• I was struck with the thought before we started the meditation that we have something to learn from listening to everyone. This was occasioned by the fact that I tuned in to an author talk last night and fell asleep. I was able to listen again and found I hung in there when I started to tune her out, but there was one nugget worth going back and relistening to. I think listening in this community has such value. We listen to ourselves when we meditate and when we journal, listen to my inner voice and what my emotions are saying. That attention is so valuable.

  • When you started to share this morning, I realized I was multi-tasking. I’m aware I do these little things that I think aren’t a big deal and they allow me a vehicle to check out a moment or two. I feel like I’m in a place of emptying out. This feels like I’m pulling the threads in to me to understand what makes the fabric of me.

  • You mentioned your blog being a journal over this past year. I was thinking it occurred to me by you holding this community with our stories, you’ve held space for our thoughts over the year. I participate in this and have been for a while. I can go back and look at these blogs and realize that’s where I was. You are the scribes for us personally in this group, so I want to thank you for the time you have done that. That is huge.

  • As a parent of four kids, I could definitely relate to what you were saying about half listening and fully listening. I could see myself in different states of that throughout the years. I have awareness whether I’m listening or not. The journaling to listening to my inner child, that felt revelatory for me. I have been journaling for years. It’s nice to know I have been listening to myself, yet for many years I did not want to go back and read what I had written. I did not want to listen again. I was talking to the journal and it was done. If I went back and reread what I wrote, I felt shame. At one point in my adulthood, I threw all my journals away. I wish I hadn’t done that. It’s only been in the last couple of years I’ve enjoyed re-reading. It’s helpful to go back and listen to my words.

  • I have a confession to make that I don’t always listen to what you all are saying because I’m formulating my own thoughts. So I love re-reading what is said and can pay closer attention.

  • Okay, okay, I’m finally going to start journaling. My total time between my meditation while I’m walking and this and the biofeedback work, I’m up to an hour and a half a day. I’ve learned with relationships, listening is a major part of the relationship.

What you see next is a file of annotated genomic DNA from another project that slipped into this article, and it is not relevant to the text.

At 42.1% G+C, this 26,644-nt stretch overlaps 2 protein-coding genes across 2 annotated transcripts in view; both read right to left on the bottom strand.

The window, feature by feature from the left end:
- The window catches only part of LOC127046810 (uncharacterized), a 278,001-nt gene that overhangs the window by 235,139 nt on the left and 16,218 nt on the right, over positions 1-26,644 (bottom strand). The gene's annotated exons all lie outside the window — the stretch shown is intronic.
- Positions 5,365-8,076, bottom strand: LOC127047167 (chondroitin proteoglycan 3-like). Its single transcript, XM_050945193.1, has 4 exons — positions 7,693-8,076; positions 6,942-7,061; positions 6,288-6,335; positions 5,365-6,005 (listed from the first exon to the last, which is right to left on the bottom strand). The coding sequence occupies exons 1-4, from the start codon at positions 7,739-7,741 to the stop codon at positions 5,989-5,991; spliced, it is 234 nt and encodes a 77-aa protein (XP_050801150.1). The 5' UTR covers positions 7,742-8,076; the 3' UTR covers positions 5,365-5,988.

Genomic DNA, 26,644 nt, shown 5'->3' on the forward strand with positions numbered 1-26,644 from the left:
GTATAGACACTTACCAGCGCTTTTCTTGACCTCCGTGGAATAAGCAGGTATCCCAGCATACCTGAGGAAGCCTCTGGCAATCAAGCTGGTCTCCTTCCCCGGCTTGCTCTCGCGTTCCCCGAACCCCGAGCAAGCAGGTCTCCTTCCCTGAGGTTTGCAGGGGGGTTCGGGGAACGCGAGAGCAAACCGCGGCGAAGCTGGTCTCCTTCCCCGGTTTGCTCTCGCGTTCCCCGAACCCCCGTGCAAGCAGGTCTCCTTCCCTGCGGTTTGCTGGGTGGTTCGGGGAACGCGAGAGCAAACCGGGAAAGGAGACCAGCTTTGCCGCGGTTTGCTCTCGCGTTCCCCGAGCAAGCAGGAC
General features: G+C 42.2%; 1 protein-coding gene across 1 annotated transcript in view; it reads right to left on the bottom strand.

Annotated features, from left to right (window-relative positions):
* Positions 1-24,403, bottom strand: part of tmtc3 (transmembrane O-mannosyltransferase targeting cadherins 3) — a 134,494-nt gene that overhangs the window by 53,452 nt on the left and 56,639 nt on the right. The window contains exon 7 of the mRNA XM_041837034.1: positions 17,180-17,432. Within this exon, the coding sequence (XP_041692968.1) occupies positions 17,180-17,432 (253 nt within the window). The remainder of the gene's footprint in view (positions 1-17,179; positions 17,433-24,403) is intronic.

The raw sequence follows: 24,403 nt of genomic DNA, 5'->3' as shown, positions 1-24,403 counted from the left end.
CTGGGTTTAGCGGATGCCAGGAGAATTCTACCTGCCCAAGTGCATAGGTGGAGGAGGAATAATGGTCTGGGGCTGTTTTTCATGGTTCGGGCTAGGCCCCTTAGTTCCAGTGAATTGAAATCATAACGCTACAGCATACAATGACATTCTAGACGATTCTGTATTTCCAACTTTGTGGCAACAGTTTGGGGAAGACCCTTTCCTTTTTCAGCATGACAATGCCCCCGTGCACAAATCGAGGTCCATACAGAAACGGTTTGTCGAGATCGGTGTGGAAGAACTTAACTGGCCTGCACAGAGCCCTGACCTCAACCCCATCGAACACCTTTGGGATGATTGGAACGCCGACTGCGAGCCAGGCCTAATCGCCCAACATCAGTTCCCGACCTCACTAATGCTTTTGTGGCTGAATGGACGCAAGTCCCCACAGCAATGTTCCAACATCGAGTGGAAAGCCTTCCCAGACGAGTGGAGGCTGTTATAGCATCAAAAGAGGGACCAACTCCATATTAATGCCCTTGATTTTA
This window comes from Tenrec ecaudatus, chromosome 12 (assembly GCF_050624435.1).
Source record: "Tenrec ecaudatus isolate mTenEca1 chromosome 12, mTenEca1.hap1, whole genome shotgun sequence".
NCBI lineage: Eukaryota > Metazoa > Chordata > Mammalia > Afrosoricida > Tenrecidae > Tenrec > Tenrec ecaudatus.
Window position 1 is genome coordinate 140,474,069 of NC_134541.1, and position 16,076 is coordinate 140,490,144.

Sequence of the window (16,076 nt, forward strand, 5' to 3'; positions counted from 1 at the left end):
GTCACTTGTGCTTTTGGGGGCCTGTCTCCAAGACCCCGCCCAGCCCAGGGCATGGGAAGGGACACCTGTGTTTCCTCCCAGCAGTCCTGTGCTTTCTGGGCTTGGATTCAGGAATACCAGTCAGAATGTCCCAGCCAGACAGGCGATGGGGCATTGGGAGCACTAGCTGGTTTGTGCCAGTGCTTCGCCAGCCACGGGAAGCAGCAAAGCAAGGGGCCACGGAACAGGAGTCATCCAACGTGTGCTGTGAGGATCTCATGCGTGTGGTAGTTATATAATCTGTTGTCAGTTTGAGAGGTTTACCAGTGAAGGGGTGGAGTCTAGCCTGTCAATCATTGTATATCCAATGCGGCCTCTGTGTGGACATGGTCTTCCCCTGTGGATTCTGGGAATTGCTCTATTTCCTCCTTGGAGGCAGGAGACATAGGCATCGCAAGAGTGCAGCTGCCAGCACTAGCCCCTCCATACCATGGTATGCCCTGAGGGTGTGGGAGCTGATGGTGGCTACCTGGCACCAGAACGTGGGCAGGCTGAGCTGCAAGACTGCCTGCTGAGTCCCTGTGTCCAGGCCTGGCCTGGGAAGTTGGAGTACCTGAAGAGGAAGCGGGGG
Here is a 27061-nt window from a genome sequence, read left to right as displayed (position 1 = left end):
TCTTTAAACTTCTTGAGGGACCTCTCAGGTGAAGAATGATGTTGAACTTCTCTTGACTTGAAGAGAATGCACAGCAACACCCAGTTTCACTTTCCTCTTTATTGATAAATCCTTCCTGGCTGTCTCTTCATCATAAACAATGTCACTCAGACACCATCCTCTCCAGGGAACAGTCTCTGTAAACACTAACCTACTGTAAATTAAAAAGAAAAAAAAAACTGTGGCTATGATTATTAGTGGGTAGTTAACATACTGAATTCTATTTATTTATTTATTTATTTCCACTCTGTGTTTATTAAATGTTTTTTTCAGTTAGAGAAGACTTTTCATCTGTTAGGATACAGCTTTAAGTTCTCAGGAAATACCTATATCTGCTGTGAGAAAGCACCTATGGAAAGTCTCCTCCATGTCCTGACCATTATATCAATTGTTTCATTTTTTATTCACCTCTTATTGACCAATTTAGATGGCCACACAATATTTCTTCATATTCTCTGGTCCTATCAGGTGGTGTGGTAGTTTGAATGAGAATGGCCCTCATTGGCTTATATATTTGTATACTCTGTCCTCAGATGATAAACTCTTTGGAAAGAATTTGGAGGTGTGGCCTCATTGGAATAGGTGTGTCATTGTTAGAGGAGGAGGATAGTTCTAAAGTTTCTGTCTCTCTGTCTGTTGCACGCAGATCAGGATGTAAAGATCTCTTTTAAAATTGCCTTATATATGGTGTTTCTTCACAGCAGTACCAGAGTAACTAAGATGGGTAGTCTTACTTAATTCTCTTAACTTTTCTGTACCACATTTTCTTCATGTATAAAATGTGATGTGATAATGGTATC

• Back in 2009, we started a little business called Sacred Scribes. We lived in a retirement community and heard amazing stories from the elderly about their life adventures. I was a practicing court reporter and my wife was the interviewer. I hadn’t seen the familiar thread from that time and now in documenting our journey. Thank you.

  • This is perfect and everything you said about being triggered when people don’t listen, I’ve learned I have to listen to myself because I wouldn’t listen to myself. With multi-tasking, I get distracted. It’s so great to hear what everyone is sharing. I’ve been wanting to journal. I don’t know what stops me. Everyone is saying how healing it is. I want to do that. I have these excuses. Listening applies to texting. Some people respond to my texts, others don’t. I feel like they aren’t listening. When I’m with them, I see they are with their phones and on top of things. Like you said, when people don’t listen, I stop talking. When they don’t text, I stop texting. It’s difficult to do. Like you said, stopping is better than screaming. It’s a trigger. I’m grateful you talked about this and for everyone’s shares.

  • I feel badly that I wasn’t a good listener when my kids were growing up. I was fraught with so much to do to keep us afloat. One thing I did do was to be demonstrative with my love for them. I find it easy to listen to what you are all saying because my heart is connected to you all.

  • Interestingly enough, I went down through a rabbit hole to some memories. My early memories of my mother are associated with disapproval. It hooks into my emotional state. I went looking for the everyday moments with my mom. I came up with a few that again attached to my emotional state. I remember times I could sleep with my mom and I can remember the backyard, the roses. I could conjure that up, but not the rest of her. She was busy. The memories connect to her busyness. But then when I saw her with my children, she would dance with my children. I could see how she was with me prior to my memory bank. So thank you, that was fun today to do that and to figure it out. We have faulty memories. And when we play the bad memories over, they stick. We don’t want them to stick.

  • Thank you for listening, for journaling. Journaling doesn’t have to be full sentences, or perfect grammar, it can just be, the freedom to let ourselves just be. I hope you all have a gentle day. Enjoy the sunshine. Be gentle with yourselves, and listen. We are the proof it works.